December 13, 2013
What’s in the agreement?
The hard-fought agreement between Democratic and Republican Senate leaders represents a defeat for conservative GOP members in Congress who had demanded major changes to the Affordable Care Act
Here are the provisions of the legislation, which Obama could soon sign into law, assuming it passes the Senate and House of Representatives:
— Extends US borrowing authority until February 7. The Treasury Department would maintain its ability to use “extraordinary measures” to temporarily avoid default if Congress does not again raise the debt ceiling by that date. Republicans wanted to prohibit the use of such measures.
— Extends federal spending, at current levels, until January 15. The deal maintains the across-the-board spending cuts known as “sequestration” that began earlier this year. Democrats will probably try to remove or revise those automatic cuts in subsequent talks.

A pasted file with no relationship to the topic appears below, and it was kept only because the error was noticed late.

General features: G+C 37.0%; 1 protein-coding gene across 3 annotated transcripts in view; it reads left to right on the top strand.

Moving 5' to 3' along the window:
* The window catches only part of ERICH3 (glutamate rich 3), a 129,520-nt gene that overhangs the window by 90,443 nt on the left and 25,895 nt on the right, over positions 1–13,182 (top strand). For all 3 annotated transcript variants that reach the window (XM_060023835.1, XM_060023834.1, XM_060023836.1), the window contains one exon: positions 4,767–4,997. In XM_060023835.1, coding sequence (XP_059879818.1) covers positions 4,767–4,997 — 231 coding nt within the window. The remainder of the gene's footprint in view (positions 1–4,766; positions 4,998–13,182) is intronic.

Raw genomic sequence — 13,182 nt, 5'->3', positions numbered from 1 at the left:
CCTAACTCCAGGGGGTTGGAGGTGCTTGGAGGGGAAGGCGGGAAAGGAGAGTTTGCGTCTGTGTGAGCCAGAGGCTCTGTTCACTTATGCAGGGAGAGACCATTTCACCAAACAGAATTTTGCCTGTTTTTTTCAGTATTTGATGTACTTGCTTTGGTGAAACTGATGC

— Creates a House-Senate bipartisan panel to try to come up with long-term deficit-reduction ideas by December 13 that would have to be approved by the full Congress. The panel is likely to look at potential savings to entitlement programmes, such as Social Security, Medicare and Medicaid, as well as tax reforms that could raise revenues. But there is nothing in the legislation that will force this panel to actually agree to anything.
— Establishes new measures to try to prevent federal subsidies from being paid under the Affordable Care Act to people whose incomes make them ineligible.
— Delivers backpay to federal workers who did not receive their wages because of the shutdown.